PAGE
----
I was less excited that I didn’t learn this from the blurb or intro text of the game, though, but rather by reading an unprepossessing letter that was in my starting inventory; you need to check out the optional lore documents to reveal that the artifact you’d been commissioned to find for the batty coot who hired you is fricking Excalibur! Said coot, the memorably-named Jedediah Strangeblossom, gives you the job because you did a solid for his friend, who’s got the still more implausible name Ezekial Throgmeister: this, I think, is a reference to the author’s 2022 IF Comp entry, The Alchemist, and in fact Return of the Sword shares more than a few similarities to that and other games he’s made. It’s written in the author’s custom system, for one thing – it’s retro-looking but fairly solid, with a robust parser, some nice though unnecessary bells and whistles like custom macros, and one longstanding foible which is that you need to take items out of containers before you can examine or otherwise interact with them. For another, it boasts a magic system that seems a close cousin of the one from 2023’s Have Orb, Will Travel, aping not just the memorize-from-spellbook-then-cast system but even the names of particular spells. The structure also echoes the hub-and-spokes designs of those other games – here there’s an underground chamber with a dial that allows you to pick one of five different standard adventure-game settings to teleport to (a castle, a cave, a church…) once you unlock each with a different plot-token coin. And the puzzles, which are a mix of codes, object manipulation, and spell-casting, are all old-school in design but vary from bluntly telegraphed to fiendishly recondite, just as in those previous entries in the loose series.

While I generally had a good time with the Alchemist, and thought there were some high points in Have Orb, Will Travel, Return of the Sword worked less well for me. Some of this, I think, could just be familiarity breeding contempt – there’s a charm in the author’s sensibility, but it’s not my favorite aesthetic, and even for those who enjoy this stuff more, surely just referencing Adventure’s Witt’s End without an accompanying joke or subversion feels pretty stale. Some of it could be the puzzle design, which wrong-footed me enough times – as with the pin that’s clearly meant to attach two wheels, but which won’t work unless you use trial and error to rotate the wheel into the single configuration where it’ll fit, with no clues provided or even an indication of what exactly is going wrong – that I probably wound up overusing the hint system even for solvable conundrums. And some of it is surely due to the game’s general unpolished and loosely-designed vibe: there are unmarked exits, parser oddities I don’t remember in the author’s previous games (UNLOCK DOOR WITH KEY indicates it doesn’t fit, but simply UNLOCK DOOR opens it up in a jiffy), two of the four spells in your spellbook appear to be useless, and there’s a room that includes an “escritore” as part of its furnishings but of course no such thing is implemented, it’s just a type for “escritoire.”

The biggest issue I had with it, though, is the way it squanders what could have been a compelling, elegiac premise. The cavalierness indicated by putting the backstory in a missable infodump continues to the game’s kitchen-sink fantasy milieu: besides the aforementioned Colossal Cave easter egg, you find a complex electronic scale system in a clergyman’s vestry, solve a riddle straight out of Tolkein, and have as your key nemesis not Mordred or Morgana, but instead a Hammer Films vampire. Far from being an Arthurian game, that’s just one of a dozen flavors sprinkled over the staid gameplay, with little concern for cohesion apparent anywhere. The overall effect is of an overcaffeinated teenager running a marathon DnD game for their friends – they’ve long since outpaced their prep, so now they’re just throwing any nerdy stuff they can think of into the pot. In fairness, that’s not too far off of how the Arthur stories got their start, with a variety of authors taking the basic story framework and adding various bits of previously-independent legends to create enough unmotivated crossovers, dubious retcons, and long-delayed sequels to rival the MCU. But even at their bouillabaissiest, effective writers in that tradition stuck to the key themes: this is just a mishmash, and the puzzles aren’t enough to save such a muddled narrative.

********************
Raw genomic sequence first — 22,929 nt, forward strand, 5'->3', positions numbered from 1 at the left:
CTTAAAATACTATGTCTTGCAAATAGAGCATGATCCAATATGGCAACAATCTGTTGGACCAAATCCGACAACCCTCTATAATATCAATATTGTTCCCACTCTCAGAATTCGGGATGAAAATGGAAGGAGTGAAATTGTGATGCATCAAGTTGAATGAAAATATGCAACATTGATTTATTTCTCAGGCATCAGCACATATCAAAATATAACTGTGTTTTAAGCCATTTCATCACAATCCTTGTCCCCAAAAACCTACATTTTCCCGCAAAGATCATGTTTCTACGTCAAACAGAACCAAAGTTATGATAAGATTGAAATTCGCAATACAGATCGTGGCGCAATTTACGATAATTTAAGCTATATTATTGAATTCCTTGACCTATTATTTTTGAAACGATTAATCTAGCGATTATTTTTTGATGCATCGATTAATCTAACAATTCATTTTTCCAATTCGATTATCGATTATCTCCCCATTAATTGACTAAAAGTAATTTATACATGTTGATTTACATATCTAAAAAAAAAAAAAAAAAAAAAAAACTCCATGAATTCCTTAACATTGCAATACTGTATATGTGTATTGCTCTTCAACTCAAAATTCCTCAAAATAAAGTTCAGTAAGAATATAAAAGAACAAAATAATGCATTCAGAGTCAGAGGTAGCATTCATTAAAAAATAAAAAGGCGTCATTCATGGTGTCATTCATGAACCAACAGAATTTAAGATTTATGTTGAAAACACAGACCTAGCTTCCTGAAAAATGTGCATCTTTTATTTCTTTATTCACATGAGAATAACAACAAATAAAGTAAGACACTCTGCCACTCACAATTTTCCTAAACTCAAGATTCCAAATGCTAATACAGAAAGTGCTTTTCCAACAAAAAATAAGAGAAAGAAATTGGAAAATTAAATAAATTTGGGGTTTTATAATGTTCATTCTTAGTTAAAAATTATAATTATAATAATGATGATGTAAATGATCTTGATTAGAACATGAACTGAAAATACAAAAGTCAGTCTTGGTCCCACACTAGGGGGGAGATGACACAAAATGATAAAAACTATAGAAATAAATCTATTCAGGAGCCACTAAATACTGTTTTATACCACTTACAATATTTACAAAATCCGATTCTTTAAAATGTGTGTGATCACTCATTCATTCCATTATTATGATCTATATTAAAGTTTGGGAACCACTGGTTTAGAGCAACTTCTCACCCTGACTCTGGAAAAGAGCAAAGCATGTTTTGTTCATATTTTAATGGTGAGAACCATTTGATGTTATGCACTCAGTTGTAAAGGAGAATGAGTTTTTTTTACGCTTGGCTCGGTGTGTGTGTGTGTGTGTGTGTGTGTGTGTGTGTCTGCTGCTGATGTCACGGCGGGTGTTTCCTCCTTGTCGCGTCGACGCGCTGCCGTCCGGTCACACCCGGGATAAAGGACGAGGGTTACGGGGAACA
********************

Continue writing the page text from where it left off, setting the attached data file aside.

return of the sword mr.txt (234.8 KB)

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Thanks @DeusIrae! I appreciate the offer. I hugely value getting the honest feedback. And I get how frustrating the system can be when things go off the rails,

One thing I definitely underestimated was the vocabulary explosion with this kind of dialog-based game. The other Perplexity games were more classic IF and I had developed an intuition (the hard way) about how much testing was needed to get to the majority of the grammar, this style needs way more to flush out the vocabulary alternatives. That is probably my main takeaway from this competition.

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Word of the day.

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I asked the author about this last week and sent in a couple of other bugs. He had a nice response wherein he revealed that fixing this would take a rewrite of the whole code system and that he is now 82 years old and is not planning on such a thing. 82! I would prefer to have this bug fixed but I agree that I would not want to spend the golden years of my life refactoring game engine code.